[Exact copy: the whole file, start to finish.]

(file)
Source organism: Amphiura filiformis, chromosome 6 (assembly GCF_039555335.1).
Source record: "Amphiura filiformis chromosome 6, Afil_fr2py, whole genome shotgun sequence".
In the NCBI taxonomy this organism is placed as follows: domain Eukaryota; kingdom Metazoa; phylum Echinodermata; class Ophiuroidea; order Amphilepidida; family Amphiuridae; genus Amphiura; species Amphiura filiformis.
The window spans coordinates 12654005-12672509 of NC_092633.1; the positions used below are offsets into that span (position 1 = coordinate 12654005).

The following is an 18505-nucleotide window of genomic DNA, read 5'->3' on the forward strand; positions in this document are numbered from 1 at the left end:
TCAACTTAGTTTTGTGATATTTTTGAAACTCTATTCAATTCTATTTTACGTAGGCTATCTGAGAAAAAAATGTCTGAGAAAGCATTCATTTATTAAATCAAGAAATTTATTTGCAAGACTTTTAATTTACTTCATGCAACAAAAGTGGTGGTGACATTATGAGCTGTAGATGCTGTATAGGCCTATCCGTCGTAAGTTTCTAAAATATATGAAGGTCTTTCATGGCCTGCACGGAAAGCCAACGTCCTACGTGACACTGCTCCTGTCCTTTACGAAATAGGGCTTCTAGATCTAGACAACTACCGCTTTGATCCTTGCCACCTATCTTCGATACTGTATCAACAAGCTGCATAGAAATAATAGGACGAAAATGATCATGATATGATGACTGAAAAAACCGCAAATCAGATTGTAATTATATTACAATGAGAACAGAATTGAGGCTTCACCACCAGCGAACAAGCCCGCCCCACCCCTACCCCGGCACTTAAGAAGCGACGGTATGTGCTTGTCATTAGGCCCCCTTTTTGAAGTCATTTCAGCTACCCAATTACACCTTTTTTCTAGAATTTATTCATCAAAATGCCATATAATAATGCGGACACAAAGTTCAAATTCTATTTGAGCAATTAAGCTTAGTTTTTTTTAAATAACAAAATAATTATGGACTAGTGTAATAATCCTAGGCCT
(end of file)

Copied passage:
Source organism: Amphiura filiformis, chromosome 6 (assembly GCF_039555335.1).
Source record: "Amphiura filiformis chromosome 6, Afil_fr2py, whole genome shotgun sequence".
In the NCBI taxonomy this organism is placed as follows: domain Eukaryota; kingdom Metazoa; phylum Echinodermata; class Ophiuroidea; order Amphilepidida; family Amphiuridae; genus Amphiura; species Amphiura filiformis.
The window spans coordinates 12654005-12672509 of NC_092633.1; the positions used below are offsets into that span (position 1 = coordinate 12654005).

The following is an 18505-nucleotide window of genomic DNA, read 5'->3' on the forward strand; positions in this document are numbered from 1 at the left end:
TCAACTTAGTTTTGTGATATTTTTGAAACTCTATTCAATTCTATTTTACGTAGGCTATCTGAGAAAAAAATGTCTGAGAAAGCATTCATTTATTAAATCAAGAAATTTATTTGCAAGACTTTTAATTTACTTCATGCAACAAAAGTGGTGGTGACATTATGAGCTGTAGATGCTGTATAGGCCTATCCGTCGTAAGTTTCTAAAATATATGAAGGTCTTTCATGGCCTGCACGGAAAGCCAACGTCCTACGTGACACTGCTCCTGTCCTTTACGAAATAGGGCTTCTAGATCTAGACAACTACCGCTTTGATCCTTGCCACCTATCTTCGATACTGTATCAACAAGCTGCATAGAAATAATAGGACGAAAATGATCATGATATGATGACTGAAAAAACCGCAAATCAGATTGTAATTATATTACAATGAGAACAGAATTGAGGCTTCACCACCAGCGAACAAGCCCGCCCCACCCCTACCCCGGCACTTAAGAAGCGACGGTATGTGCTTGTCATTAGGCCCCCTTTTTGAAGTCATTTCAGCTACCCAATTACACCTTTTTTCTAGAATTTATTCATCAAAATGCCATATAATAATGCGGACACAAAGTTCAAATTCTATTTGAGCAATTAAGCTTAGTTTTTTTTAAATAACAAAATAATTATGGACTAGTGTAATAATCCTAGGCCT